Last update: 16-Apr-2014 2:09 pm
Wednesday, April 16, 2014
Trinidad & Tobago Guardian Online
You are here
Eyes Right project helps pupils get glasses
Although cases of short-sightedness and vision impairment are increasing, ophthalmologist Dr Anirudh Mahabir says children have to wait up to four years to get a pair of glasses through public health institutions. He was speaking as the Rapid Fire Kids Foundation launched its Eyes Right project at Canton Palace Restaurant. The project distributes free eyeglasses to primary schoolchildren. Dr Mahabir said a child has to wait two years to get an appointment at the hospital and a further two years before getting a pair of glasses.
He also said there is a shortage of opticians in the Government service. “The reason is they make much more money outside in the private sector, so they are not giving any service to the Government, yet you have so many little children waiting for appointments,” Mahabir said. He also said that more people are becoming short-sighted. He attributed this to the fact that many parents prefer to keep their children indoors, watching television or playing on the computer, instead of taking part in outdoor activities.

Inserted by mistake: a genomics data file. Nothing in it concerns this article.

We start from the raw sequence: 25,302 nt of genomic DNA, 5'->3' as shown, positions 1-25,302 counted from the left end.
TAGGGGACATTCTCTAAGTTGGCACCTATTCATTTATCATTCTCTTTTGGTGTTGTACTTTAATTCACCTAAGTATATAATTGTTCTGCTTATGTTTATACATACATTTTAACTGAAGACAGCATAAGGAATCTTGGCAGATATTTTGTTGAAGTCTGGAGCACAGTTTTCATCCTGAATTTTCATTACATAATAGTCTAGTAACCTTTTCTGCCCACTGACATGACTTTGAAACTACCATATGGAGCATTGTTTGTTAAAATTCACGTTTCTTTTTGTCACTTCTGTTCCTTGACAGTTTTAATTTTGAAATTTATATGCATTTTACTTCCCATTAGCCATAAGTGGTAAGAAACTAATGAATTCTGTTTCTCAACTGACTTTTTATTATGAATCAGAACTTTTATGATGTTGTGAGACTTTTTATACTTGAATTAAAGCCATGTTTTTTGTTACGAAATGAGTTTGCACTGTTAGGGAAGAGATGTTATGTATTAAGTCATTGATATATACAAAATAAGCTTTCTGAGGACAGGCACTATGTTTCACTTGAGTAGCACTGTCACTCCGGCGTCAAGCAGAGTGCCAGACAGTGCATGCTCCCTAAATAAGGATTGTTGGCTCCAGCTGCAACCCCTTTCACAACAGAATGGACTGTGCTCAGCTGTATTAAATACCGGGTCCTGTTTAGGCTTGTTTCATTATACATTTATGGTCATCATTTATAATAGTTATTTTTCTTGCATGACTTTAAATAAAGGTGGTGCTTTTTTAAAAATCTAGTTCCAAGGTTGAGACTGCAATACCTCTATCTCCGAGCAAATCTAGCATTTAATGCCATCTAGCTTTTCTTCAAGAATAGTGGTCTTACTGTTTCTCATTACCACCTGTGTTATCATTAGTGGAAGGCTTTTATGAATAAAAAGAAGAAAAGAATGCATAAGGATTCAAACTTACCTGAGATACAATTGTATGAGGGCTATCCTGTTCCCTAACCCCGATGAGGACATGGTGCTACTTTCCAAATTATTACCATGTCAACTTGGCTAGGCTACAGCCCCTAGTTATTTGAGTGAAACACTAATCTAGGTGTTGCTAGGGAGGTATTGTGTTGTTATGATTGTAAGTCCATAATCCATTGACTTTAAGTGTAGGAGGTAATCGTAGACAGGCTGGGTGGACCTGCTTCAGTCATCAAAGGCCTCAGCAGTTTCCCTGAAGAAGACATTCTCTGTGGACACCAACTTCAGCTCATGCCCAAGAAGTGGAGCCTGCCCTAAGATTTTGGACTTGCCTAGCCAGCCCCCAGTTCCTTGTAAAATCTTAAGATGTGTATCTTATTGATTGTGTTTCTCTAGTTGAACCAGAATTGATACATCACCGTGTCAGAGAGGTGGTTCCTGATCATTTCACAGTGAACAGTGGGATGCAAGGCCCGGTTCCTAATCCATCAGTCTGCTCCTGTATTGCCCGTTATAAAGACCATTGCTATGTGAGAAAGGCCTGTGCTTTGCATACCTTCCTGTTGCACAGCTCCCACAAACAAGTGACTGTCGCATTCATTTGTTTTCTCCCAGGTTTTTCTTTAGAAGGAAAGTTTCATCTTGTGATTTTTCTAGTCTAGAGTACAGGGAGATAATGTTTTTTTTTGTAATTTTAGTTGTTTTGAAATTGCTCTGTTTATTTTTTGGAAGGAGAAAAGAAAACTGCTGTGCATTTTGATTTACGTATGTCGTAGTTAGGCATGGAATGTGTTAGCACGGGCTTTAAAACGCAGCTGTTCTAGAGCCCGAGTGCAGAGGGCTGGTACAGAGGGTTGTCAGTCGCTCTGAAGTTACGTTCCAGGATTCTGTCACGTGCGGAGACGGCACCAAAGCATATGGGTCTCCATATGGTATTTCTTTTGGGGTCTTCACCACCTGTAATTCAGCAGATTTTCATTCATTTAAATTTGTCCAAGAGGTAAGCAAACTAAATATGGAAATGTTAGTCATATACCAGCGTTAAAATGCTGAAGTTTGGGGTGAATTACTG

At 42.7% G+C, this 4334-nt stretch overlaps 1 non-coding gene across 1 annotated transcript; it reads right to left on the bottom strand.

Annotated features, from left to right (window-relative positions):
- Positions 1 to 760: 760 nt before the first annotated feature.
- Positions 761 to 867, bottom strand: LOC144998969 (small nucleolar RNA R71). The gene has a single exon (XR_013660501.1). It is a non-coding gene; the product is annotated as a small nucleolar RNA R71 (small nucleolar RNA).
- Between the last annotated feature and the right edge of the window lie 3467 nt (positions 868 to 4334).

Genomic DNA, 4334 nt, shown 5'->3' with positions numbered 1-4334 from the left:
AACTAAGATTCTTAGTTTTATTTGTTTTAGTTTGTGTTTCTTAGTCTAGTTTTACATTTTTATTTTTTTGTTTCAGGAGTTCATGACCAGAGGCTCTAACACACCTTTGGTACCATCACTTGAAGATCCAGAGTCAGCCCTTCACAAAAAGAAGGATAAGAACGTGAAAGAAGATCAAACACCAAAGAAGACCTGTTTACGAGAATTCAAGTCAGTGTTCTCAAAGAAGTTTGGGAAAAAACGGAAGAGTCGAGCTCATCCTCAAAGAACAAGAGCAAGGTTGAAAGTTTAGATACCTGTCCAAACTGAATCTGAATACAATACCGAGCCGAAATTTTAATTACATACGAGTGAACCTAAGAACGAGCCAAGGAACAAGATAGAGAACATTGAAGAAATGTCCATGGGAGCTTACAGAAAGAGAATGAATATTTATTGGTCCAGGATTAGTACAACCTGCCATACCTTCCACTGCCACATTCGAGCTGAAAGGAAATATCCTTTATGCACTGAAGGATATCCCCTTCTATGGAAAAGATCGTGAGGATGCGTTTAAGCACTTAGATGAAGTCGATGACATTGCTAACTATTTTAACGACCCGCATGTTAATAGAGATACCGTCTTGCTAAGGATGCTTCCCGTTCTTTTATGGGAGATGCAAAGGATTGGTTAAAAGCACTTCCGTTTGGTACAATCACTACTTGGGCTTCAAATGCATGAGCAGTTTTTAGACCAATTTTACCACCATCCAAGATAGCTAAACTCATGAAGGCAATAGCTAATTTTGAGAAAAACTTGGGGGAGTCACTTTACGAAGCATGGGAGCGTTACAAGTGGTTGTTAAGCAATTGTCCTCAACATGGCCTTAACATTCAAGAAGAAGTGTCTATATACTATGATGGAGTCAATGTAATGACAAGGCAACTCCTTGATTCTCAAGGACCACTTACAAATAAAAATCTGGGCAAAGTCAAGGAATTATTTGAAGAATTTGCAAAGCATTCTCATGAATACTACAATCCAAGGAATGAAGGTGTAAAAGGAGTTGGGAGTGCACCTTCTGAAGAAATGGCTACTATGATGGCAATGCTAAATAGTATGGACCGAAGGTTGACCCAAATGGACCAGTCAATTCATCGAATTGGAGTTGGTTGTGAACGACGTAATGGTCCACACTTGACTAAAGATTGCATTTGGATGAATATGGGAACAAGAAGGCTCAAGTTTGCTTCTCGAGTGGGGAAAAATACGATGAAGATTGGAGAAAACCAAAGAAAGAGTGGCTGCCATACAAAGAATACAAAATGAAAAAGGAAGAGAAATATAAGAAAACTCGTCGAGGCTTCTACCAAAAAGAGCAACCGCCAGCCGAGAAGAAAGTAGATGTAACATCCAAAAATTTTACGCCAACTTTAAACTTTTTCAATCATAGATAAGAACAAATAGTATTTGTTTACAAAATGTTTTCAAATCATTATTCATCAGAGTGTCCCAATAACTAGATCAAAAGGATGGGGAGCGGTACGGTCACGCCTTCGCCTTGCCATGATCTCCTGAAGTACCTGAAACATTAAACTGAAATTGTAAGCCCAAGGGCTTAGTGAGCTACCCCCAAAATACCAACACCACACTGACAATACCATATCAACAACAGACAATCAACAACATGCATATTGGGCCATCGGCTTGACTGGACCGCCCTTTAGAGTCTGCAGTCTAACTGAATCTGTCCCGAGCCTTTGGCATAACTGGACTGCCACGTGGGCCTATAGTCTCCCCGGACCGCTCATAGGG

“Studies show that when you spend more time outdoors, the chances of developing short-sightedness are reduced,” Mahabir said. He urged citizens to get their eyes tested. President of the foundation Kevin Ratiram said it was important to reduce childhood obesity in T&T. “Children depend on their parents for meals and snacks and therefore parents have a special responsibility to ensure that children eat healthy, exercise, and consume vitamins,” Ratiram said.
He added that unhealthy children become unhealthy adults, so it is important to encourage a healthy lifestyle from an early age. He also said the Government, police and the Children’s Task Force cannot solve the problem of child abuse. Instead, parents must instill proper values in their children. “People who abuse, rape and kill children were themselves children who were exposed to poor virtues,” Ratiram said.
Executive member of the foundation, Dean Frankie, said the Eyes Right project will cater to children from 500 schools. He said the foundation will liaise with officials of PTAs to screen the pupils.
User comments posted on this website are the sole views and opinions of the comment writer and are not representative of Guardian Media Limited or its staff. Guardian Media Limited accepts no liability and will not be held accountable for user comments.
Please help us keep out site clean from inappropriate comments by using the flag option.
Guardian Media Limited reserves the right to remove, to edit or to censor any comments. Any content which is considered unsuitable, unlawful or offensive, includes personal details, advertises or promotes products, services or websites or repeats previous comments will be removed.